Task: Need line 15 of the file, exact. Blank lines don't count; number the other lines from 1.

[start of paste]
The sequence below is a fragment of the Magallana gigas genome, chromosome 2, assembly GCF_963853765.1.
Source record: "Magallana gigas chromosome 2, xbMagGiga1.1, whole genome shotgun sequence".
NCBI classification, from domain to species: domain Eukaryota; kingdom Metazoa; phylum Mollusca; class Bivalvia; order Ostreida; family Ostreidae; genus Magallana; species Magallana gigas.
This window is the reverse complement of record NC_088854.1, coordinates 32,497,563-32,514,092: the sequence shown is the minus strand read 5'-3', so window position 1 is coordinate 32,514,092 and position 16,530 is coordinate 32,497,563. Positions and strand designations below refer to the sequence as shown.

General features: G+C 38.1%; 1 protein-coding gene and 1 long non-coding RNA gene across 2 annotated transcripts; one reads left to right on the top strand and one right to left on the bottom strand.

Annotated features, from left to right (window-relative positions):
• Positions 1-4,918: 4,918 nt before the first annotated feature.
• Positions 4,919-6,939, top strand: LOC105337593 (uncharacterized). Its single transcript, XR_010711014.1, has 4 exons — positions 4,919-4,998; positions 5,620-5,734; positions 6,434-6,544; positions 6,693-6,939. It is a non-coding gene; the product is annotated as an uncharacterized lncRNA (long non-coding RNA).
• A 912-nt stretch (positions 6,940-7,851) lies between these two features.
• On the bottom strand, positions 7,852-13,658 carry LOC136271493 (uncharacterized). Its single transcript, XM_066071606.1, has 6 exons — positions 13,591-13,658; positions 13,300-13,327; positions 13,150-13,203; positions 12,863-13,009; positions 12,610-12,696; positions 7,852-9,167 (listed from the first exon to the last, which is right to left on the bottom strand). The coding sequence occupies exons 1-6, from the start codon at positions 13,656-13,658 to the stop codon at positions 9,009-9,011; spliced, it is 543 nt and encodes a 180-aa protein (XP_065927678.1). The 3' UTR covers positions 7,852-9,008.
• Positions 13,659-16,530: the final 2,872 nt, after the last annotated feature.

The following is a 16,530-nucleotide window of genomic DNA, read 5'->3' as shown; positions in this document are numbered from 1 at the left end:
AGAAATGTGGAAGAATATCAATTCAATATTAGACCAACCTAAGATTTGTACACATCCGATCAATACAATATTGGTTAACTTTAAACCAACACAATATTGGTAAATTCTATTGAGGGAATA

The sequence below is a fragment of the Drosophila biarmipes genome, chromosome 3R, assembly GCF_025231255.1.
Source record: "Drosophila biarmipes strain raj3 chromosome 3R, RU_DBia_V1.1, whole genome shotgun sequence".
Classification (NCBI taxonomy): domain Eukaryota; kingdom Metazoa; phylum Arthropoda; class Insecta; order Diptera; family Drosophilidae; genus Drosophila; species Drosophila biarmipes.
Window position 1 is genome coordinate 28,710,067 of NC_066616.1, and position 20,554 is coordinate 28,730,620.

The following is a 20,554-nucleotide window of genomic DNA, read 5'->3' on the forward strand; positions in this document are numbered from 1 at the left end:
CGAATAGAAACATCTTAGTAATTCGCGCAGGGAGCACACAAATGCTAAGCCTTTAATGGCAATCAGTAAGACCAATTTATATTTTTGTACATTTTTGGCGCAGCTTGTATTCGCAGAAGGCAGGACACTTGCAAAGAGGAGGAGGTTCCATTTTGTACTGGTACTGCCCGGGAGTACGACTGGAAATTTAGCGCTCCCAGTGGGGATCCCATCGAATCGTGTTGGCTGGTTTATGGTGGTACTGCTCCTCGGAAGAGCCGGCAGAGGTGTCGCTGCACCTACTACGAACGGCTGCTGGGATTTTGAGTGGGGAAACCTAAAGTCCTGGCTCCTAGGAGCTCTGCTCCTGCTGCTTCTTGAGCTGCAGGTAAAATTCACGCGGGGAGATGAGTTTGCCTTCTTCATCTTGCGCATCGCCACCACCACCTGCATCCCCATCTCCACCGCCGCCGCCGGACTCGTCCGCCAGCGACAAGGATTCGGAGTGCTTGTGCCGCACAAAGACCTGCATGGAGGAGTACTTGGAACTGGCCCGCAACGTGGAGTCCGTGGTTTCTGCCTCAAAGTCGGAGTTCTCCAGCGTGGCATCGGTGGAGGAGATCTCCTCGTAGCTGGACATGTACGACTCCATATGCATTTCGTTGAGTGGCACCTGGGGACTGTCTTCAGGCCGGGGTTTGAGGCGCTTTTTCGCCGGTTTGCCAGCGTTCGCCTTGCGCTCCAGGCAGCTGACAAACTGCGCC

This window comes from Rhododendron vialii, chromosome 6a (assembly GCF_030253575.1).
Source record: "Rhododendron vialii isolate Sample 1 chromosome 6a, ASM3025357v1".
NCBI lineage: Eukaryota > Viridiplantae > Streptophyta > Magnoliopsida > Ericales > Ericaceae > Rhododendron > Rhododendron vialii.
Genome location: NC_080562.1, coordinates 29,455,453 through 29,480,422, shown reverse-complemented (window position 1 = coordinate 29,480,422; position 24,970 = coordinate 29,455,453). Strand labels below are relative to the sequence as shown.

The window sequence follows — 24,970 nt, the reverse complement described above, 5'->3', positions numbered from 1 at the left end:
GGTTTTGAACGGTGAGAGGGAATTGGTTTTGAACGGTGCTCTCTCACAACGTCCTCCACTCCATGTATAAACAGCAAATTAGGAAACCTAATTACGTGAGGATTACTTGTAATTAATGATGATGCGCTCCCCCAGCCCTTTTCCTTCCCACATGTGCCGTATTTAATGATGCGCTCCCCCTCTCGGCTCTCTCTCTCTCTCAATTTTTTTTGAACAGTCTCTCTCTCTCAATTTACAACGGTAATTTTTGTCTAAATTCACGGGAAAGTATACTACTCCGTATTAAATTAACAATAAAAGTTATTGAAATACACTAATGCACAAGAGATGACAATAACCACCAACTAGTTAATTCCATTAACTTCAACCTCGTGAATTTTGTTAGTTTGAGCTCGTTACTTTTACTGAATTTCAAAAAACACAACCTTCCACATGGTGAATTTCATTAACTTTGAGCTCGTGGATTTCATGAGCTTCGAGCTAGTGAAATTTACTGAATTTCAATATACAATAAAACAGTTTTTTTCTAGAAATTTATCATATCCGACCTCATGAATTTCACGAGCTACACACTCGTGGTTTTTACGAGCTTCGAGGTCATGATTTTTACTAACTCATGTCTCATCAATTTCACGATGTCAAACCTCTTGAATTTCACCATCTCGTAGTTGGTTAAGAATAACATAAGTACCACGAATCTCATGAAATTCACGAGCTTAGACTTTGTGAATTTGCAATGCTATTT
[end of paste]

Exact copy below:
Source record: "Drosophila biarmipes strain raj3 chromosome 3R, RU_DBia_V1.1, whole genome shotgun sequence".